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Personalized Taste and Cuisine Preference Modeling via Images

Feb 26, 2020
Nitish Nag, Bindu Rajanna, Ramesh Jain

With the exponential growth in the usage of social media to share live updates about life, taking pictures has become an unavoidable phenomenon. Individuals unknowingly create a unique knowledge base with these images. The food images, in particular, are of interest as they contain a plethora of information. From the image metadata and using computer vision tools, we can extract distinct insights for each user to build a personal profile. Using the underlying connection between cuisines and their inherent tastes, we attempt to develop such a profile for an individual based solely on the images of his food. Our study provides insights about an individual's inclination towards particular cuisines. Interpreting these insights can lead to the development of a more precise recommendation system. Such a system would avoid the generic approach in favor of a personalized recommendation system.


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Relaxed Softmax for learning from Positive and Unlabeled data

Sep 17, 2019
Ugo Tanielian, Flavian Vasile

In recent years, the softmax model and its fast approximations have become the de-facto loss functions for deep neural networks when dealing with multi-class prediction. This loss has been extended to language modeling and recommendation, two fields that fall into the framework of learning from Positive and Unlabeled data. In this paper, we stress the different drawbacks of the current family of softmax losses and sampling schemes when applied in a Positive and Unlabeled learning setup. We propose both a Relaxed Softmax loss (RS) and a new negative sampling scheme based on Boltzmann formulation. We show that the new training objective is better suited for the tasks of density estimation, item similarity and next-event prediction by driving uplifts in performance on textual and recommendation datasets against classical softmax.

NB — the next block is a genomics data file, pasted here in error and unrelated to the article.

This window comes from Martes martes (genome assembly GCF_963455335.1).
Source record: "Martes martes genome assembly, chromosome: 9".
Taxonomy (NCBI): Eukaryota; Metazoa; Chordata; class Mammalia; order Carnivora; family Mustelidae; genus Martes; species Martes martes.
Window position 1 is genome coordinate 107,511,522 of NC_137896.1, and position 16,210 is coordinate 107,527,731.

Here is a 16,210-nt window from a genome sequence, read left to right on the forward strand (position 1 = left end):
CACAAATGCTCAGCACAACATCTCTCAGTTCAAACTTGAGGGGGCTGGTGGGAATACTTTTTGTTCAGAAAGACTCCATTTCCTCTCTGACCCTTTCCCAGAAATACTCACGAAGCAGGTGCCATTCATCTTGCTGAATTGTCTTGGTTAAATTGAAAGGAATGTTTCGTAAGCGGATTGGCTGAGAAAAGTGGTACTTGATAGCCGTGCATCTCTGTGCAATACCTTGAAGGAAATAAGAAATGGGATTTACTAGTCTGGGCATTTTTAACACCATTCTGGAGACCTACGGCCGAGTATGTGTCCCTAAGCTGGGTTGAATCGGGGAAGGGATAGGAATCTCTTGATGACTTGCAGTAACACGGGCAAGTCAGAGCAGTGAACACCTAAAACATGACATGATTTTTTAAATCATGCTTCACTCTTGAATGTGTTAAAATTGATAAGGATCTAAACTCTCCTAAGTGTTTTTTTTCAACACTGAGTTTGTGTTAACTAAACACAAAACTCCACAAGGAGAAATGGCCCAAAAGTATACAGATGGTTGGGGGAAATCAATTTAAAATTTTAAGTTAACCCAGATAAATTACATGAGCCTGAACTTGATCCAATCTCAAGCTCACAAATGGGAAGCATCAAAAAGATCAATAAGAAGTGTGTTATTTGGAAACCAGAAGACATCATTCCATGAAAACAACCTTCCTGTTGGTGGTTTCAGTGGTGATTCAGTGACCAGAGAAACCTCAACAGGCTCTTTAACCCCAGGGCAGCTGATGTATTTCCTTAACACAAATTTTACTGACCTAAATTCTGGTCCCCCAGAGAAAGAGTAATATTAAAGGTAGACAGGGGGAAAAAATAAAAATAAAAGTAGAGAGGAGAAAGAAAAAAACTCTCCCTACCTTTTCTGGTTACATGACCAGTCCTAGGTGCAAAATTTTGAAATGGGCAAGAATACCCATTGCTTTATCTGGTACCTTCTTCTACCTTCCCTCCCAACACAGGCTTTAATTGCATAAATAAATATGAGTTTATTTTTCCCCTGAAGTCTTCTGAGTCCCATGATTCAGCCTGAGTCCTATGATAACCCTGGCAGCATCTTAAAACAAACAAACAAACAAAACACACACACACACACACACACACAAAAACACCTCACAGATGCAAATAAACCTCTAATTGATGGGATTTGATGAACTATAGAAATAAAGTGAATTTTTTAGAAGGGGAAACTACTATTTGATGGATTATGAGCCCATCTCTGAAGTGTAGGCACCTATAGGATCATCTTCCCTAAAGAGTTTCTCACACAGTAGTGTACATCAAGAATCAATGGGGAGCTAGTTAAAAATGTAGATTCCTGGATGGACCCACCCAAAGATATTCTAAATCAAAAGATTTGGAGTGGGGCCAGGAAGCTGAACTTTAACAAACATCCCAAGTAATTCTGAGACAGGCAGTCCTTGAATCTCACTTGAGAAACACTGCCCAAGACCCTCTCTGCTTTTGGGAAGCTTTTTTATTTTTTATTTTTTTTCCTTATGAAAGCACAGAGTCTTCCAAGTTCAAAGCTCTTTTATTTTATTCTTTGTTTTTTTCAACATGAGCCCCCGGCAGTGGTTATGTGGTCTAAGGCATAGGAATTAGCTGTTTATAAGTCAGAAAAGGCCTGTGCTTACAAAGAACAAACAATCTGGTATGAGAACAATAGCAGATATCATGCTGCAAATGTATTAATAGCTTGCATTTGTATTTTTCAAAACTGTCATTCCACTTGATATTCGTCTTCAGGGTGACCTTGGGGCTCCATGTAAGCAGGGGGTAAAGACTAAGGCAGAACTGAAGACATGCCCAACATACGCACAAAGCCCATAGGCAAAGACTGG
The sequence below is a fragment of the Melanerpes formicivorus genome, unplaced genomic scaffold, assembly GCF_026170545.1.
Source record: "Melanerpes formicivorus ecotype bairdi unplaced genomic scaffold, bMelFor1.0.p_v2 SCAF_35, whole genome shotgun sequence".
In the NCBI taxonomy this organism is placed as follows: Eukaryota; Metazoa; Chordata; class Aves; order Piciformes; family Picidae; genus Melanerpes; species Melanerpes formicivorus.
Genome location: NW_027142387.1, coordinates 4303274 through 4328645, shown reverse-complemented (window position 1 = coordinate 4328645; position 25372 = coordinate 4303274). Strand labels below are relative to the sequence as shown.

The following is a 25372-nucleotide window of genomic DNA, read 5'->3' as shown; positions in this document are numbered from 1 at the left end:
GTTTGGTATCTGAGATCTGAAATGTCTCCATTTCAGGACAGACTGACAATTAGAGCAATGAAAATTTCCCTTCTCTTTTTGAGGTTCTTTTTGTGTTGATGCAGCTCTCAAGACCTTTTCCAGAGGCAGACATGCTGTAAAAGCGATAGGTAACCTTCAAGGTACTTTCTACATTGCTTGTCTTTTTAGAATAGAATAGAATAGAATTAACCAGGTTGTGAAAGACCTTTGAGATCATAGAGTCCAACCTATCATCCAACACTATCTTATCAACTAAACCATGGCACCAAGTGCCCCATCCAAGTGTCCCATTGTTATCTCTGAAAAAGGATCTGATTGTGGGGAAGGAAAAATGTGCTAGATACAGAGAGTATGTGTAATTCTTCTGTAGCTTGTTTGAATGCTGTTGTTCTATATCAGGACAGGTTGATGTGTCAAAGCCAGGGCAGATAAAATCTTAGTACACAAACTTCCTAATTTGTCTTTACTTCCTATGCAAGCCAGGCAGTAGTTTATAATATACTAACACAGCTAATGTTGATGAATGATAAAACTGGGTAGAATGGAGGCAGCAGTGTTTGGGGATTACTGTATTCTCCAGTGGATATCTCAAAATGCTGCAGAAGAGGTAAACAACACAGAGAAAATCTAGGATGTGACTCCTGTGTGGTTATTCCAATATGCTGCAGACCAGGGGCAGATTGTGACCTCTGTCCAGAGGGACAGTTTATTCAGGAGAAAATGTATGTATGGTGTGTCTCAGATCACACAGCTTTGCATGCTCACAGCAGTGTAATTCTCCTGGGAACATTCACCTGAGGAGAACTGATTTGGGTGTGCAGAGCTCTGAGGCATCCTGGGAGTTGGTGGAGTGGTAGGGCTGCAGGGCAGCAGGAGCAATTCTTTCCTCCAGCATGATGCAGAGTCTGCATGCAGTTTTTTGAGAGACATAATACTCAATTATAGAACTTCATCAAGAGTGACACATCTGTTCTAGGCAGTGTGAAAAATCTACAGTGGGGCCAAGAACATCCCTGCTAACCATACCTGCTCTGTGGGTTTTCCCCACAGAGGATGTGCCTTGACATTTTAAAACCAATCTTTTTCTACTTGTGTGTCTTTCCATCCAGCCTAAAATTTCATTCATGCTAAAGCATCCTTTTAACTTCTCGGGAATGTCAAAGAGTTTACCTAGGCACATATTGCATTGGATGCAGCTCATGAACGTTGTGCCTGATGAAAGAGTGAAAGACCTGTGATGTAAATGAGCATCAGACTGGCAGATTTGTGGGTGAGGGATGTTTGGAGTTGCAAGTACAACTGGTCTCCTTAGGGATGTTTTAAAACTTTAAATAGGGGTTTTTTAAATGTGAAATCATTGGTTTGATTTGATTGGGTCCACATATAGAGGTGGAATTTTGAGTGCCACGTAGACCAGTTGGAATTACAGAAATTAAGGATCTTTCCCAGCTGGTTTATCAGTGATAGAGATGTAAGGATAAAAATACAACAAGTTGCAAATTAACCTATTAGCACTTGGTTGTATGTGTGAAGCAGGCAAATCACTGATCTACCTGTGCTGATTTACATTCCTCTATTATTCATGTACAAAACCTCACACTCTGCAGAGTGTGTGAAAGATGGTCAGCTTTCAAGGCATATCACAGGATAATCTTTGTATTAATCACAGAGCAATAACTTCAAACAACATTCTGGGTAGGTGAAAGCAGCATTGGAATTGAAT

* RecSys 2019 Proceedings of the 13th ACM Conference on Recommender Systems 
* 9 pages, 5 figures, 2 tables, published at RecSys 2019 

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Recursive Neural Language Architecture for Tag Prediction

Mar 24, 2016
Saurabh Kataria

We consider the problem of learning distributed representations for tags from their associated content for the task of tag recommendation. Considering tagging information is usually very sparse, effective learning from content and tag association is very crucial and challenging task. Recently, various neural representation learning models such as WSABIE and its variants show promising performance, mainly due to compact feature representations learned in a semantic space. However, their capacity is limited by a linear compositional approach for representing tags as sum of equal parts and hurt their performance. In this work, we propose a neural feedback relevance model for learning tag representations with weighted feature representations. Our experiments on two widely used datasets show significant improvement for quality of recommendations over various baselines.


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Large e-retailer image dataset for visual search and product classification

Sep 18, 2019
Arnaud Bellétoile

Recent results of deep convolutional networks in visual recognition challenges open the path to a whole new set of disruptive user experiences such as visual search or recommendation. The list of companies offering this type of service is growing everyday but the adoption rate and the relevancy of results may vary a lot. We believe that the availability of large and diverse datasets is a necessary condition to improve the relevancy of such recommendation systems and facilitate their adoption. For that purpose, we wish to share with the community this dataset of more than 12M images of the 7M products of our online store classified into 5K categories. This original dataset is introduced in this article and several features are described. We also present some aspects of the winning solutions of our image classification challenge that was organized on the Kaggle platform around this set of images.

* 5 pages, 4 figures, 4 tables